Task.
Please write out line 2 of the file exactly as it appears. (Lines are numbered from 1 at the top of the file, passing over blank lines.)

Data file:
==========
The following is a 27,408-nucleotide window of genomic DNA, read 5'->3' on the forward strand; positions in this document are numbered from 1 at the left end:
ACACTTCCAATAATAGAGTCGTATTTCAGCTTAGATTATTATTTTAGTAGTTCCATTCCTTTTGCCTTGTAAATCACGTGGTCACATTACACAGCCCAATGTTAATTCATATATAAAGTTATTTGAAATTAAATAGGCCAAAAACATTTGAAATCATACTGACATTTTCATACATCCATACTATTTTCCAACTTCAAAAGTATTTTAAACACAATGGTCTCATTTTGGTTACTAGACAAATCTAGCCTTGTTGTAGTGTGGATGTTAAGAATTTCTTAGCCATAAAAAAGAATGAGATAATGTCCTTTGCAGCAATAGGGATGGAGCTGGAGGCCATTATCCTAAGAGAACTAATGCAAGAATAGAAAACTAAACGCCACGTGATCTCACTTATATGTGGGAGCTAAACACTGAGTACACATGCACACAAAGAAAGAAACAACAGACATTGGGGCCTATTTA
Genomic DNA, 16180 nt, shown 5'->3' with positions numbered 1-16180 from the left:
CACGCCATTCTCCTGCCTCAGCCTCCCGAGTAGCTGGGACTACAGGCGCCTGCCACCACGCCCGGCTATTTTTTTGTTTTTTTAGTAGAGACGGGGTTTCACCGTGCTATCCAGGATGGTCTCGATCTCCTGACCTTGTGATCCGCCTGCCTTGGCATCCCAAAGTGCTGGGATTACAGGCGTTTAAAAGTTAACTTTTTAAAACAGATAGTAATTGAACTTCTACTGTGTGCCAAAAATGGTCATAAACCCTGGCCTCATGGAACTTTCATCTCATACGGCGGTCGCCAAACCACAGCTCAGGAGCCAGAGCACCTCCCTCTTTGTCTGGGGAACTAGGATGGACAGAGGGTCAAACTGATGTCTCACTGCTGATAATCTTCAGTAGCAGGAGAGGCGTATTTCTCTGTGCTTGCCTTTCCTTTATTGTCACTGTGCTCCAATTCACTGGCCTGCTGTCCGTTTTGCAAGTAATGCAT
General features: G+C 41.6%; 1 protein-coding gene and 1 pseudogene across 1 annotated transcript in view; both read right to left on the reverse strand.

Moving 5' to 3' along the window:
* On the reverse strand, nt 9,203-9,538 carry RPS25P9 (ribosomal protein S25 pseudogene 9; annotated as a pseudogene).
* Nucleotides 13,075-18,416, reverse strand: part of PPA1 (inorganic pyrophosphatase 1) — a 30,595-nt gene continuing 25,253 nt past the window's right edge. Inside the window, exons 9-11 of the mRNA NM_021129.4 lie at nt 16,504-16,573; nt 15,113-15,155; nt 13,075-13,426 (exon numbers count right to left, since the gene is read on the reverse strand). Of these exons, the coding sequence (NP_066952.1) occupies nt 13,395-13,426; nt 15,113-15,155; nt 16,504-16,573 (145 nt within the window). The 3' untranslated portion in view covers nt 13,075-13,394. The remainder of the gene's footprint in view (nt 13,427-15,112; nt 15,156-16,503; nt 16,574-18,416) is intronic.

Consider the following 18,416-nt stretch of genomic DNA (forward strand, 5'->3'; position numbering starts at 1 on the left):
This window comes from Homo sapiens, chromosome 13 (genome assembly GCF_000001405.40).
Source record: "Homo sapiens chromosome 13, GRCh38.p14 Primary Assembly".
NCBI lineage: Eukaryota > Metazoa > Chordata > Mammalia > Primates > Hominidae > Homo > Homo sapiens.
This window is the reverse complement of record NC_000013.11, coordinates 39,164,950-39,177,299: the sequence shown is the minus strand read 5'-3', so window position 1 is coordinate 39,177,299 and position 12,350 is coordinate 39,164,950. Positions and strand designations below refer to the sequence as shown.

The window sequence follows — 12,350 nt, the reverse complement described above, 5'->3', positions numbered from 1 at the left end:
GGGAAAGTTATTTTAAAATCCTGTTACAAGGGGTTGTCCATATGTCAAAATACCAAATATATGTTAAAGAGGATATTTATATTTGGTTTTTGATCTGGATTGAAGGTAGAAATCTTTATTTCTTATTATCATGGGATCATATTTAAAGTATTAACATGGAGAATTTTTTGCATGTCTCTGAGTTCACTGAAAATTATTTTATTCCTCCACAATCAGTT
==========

ACACTTCCAATAATAGAGTCGTATTTCAGCTTAGATTATTATTTTAGTAGTTCCATTCCTTTTGCCTTGTAAATCACGTGGTCACATTACACAGCCCAATGTTAATTCATATATAAAGTTATTTGAAATTAAATAGGCCAAAAACATTTGAAATCATACTGACATTTTCATACATCCATACTATTTTCCAACTTCAAAAGTATTTTAAACACAATGGTCTCATTTTGGTTACTAGACAAATCTAGCCTTGTTGTAGTGTGGATGTTAAGAATTTCTTAGCCATAAAAAAGAATGAGATAATGTCCTTTGCAGCAATAGGGATGGAGCTGGAGGCCATTATCCTAAGAGAACTAATGCAAGAATAGAAAACTAAACGCCACGTGATCTCACTTATATGTGGGAGCTAAACACTGAGTACACATGCACACAAAGAAAGAAACAACAGACATTGGGGCCTATTTA